The Indian Ocean tsunami of December 2004, which killed approximately 167,000 in Aceh alone, led to additional devastation. According to a World Bank / Reconstruction and Rehabilitation Agency study, 500,000 lost their homes; 3000 kilometres of roads were impassable; 2000 school buildings were damaged; over 60,000 hectares of farming land was damaged. Yet the tsunami also helped fertilise the seeds of peace that had been sown by Indonesia's newly-elected President and Vice-President. It provided an additional moral imperative for both sides to find a peaceful solution, further fuelled by the global spotlight suddenly falling on an area previously largely shut off to foreigners.
The tsunami also brought the global aid machine to Aceh. US$8 billion of aid (5.3 billion of it from outside of Indonesia) was pledged for reconstruction. By January 2006, some 3645 non-governmental organisations had registered at the United Nations' compound. Importantly, unlike many post-disaster contexts, almost all the pledged aid has actually arrived. With damage from the tsunami estimated at US$6.1 billion, adjusted for inflation, that leaves US$1.9 billion for 'building back better' including attending to other post-conflict needs. Nor has there been donor fatigue: new commitments continue to arrive, in part driven by hopes from many that Aceh can be a beacon and stimulus for governance reform across Indonesia.
Unusually for a post-conflict situation, the level of resources that can be used for development purposes in Aceh will not fall after the internationals pack their bags. As a result of the 2001 decentralisation laws and a subsequent special autonomy law, Aceh already received significant resources from Jakarta. The passing of the Law on the Governing of Aceh (LoGA), which implements many of the provisions of the Helsinki MoU, will result in Aceh retaining 70 per cent of 'all current and future hydrocarbon deposits and natural resources in Aceh as well as in the territorial sea surrounding Aceh' (MoU article 1.3.4). More significantly, given declining oil and gas deposits, the LoGA provides for an extra 2 per cent of the DAU (the discretionary block grant to the regions) to flow to Aceh for 15 years, starting in 2008, and an additional 1 per cent for five years after, provisions included to compensate Aceh for damage from the conflict. In all, the provincial and district government budgets in Aceh are likely to amount to close to US$1.7 billion per year and should remain stable over the next quarter of a century. In stark contrast to countries such as Liberia, Sierra Leone and Afghanistan, lack of resources for economic reconstruction and development should not be a barrier to peace enduring.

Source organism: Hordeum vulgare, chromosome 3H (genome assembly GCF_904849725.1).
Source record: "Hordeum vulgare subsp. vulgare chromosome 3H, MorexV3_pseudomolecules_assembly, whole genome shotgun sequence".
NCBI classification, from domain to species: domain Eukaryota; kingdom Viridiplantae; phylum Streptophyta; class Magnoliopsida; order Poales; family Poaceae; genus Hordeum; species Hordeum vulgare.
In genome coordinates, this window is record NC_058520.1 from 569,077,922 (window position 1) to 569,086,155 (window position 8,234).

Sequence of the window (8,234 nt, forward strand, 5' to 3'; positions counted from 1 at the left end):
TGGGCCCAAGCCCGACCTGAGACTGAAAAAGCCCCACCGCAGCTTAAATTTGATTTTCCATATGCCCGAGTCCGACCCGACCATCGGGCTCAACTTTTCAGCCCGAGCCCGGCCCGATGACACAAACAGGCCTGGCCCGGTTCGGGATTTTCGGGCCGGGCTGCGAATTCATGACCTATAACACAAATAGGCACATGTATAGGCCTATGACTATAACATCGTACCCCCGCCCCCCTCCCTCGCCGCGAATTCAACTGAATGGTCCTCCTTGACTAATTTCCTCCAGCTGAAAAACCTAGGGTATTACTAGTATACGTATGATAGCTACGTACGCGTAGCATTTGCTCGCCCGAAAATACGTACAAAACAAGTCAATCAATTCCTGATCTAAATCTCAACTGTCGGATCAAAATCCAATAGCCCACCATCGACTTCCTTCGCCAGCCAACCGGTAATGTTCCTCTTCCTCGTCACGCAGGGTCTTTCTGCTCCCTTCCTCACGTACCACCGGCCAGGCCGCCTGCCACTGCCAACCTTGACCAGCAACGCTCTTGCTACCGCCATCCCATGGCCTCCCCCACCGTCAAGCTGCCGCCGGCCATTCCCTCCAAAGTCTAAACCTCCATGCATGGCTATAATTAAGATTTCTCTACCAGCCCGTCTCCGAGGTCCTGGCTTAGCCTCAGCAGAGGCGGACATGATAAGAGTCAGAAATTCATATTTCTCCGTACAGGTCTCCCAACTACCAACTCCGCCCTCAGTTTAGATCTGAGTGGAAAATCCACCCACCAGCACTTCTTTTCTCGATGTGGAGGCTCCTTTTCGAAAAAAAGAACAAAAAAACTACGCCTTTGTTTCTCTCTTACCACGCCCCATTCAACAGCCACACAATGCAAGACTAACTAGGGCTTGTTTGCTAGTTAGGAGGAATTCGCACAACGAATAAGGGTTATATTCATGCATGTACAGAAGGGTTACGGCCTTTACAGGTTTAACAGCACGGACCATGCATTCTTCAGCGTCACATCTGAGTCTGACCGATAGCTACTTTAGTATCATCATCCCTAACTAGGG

Despite the vast resources present in post-conflict Aceh, a number of factors have limited the extent to which development and reconstruction resources are being effective in consolidating peace.
Inequalities between tsunami-affected and conflict-affected areas
First, restrictions on the use of post-tsunami funds have meant that conflict-affected areas have been less likely to get assistance. This has resulted in large geographic disparities, providing a potential basis for future unrest. The vast bulk of aid has been programmed in areas directly affected by the tsunami. The initial mandate for the government's Reconstruction and Rehabilitation Agency (BRR) was to target only areas directly impacted by the tsunami (two narrow belts of land on Aceh coasts). The Multi-Donor Fund, which pools resources from 15 donors, has also largely limited its projects to such areas: only two of the projects funded to date operate outside the areas directly affected by the tsunami. Most bilateral aid agencies and NGOs have almost entirely focused on tsunami-hit areas.